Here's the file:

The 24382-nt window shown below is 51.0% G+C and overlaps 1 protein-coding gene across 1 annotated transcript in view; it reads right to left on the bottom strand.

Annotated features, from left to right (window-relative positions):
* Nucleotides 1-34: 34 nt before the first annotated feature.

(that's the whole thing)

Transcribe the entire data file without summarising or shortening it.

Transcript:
The 24382-nt window shown below is 51.0% G+C and overlaps 1 protein-coding gene across 1 annotated transcript in view; it reads right to left on the bottom strand.

Annotated features, from left to right (window-relative positions):
* Nucleotides 1-34: 34 nt before the first annotated feature.